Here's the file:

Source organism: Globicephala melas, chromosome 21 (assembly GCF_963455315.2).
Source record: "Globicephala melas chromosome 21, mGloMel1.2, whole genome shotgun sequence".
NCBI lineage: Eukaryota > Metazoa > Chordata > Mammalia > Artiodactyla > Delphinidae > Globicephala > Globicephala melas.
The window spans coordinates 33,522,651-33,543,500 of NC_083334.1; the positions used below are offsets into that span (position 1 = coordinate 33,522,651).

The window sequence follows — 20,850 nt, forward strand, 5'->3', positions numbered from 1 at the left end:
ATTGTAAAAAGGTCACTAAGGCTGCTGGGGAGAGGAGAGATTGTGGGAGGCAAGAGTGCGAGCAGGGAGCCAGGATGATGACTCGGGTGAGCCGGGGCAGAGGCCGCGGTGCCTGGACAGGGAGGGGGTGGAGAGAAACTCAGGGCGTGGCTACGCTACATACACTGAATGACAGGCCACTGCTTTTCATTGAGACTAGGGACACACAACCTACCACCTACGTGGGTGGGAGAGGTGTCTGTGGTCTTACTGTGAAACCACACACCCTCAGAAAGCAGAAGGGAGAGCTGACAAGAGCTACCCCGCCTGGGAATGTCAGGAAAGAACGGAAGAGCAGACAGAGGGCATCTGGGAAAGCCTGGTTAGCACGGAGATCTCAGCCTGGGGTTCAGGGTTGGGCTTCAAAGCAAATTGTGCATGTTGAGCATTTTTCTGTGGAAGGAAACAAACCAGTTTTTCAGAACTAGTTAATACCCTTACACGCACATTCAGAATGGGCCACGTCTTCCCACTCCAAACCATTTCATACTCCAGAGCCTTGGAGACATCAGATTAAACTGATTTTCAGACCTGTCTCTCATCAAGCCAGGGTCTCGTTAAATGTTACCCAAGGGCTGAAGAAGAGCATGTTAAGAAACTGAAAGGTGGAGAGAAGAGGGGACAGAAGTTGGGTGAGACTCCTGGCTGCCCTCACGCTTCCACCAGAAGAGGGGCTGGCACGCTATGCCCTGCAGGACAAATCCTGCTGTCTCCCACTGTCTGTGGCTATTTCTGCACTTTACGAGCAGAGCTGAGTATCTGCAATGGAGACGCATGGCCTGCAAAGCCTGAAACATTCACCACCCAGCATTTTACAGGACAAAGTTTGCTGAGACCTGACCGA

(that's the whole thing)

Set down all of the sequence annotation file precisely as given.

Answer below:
Source organism: Globicephala melas, chromosome 21 (assembly GCF_963455315.2).
Source record: "Globicephala melas chromosome 21, mGloMel1.2, whole genome shotgun sequence".
NCBI lineage: Eukaryota > Metazoa > Chordata > Mammalia > Artiodactyla > Delphinidae > Globicephala > Globicephala melas.
The window spans coordinates 33,522,651-33,543,500 of NC_083334.1; the positions used below are offsets into that span (position 1 = coordinate 33,522,651).

The window sequence follows — 20,850 nt, forward strand, 5'->3', positions numbered from 1 at the left end:
ATTGTAAAAAGGTCACTAAGGCTGCTGGGGAGAGGAGAGATTGTGGGAGGCAAGAGTGCGAGCAGGGAGCCAGGATGATGACTCGGGTGAGCCGGGGCAGAGGCCGCGGTGCCTGGACAGGGAGGGGGTGGAGAGAAACTCAGGGCGTGGCTACGCTACATACACTGAATGACAGGCCACTGCTTTTCATTGAGACTAGGGACACACAACCTACCACCTACGTGGGTGGGAGAGGTGTCTGTGGTCTTACTGTGAAACCACACACCCTCAGAAAGCAGAAGGGAGAGCTGACAAGAGCTACCCCGCCTGGGAATGTCAGGAAAGAACGGAAGAGCAGACAGAGGGCATCTGGGAAAGCCTGGTTAGCACGGAGATCTCAGCCTGGGGTTCAGGGTTGGGCTTCAAAGCAAATTGTGCATGTTGAGCATTTTTCTGTGGAAGGAAACAAACCAGTTTTTCAGAACTAGTTAATACCCTTACACGCACATTCAGAATGGGCCACGTCTTCCCACTCCAAACCATTTCATACTCCAGAGCCTTGGAGACATCAGATTAAACTGATTTTCAGACCTGTCTCTCATCAAGCCAGGGTCTCGTTAAATGTTACCCAAGGGCTGAAGAAGAGCATGTTAAGAAACTGAAAGGTGGAGAGAAGAGGGGACAGAAGTTGGGTGAGACTCCTGGCTGCCCTCACGCTTCCACCAGAAGAGGGGCTGGCACGCTATGCCCTGCAGGACAAATCCTGCTGTCTCCCACTGTCTGTGGCTATTTCTGCACTTTACGAGCAGAGCTGAGTATCTGCAATGGAGACGCATGGCCTGCAAAGCCTGAAACATTCACCACCCAGCATTTTACAGGACAAAGTTTGCTGAGACCTGACCGA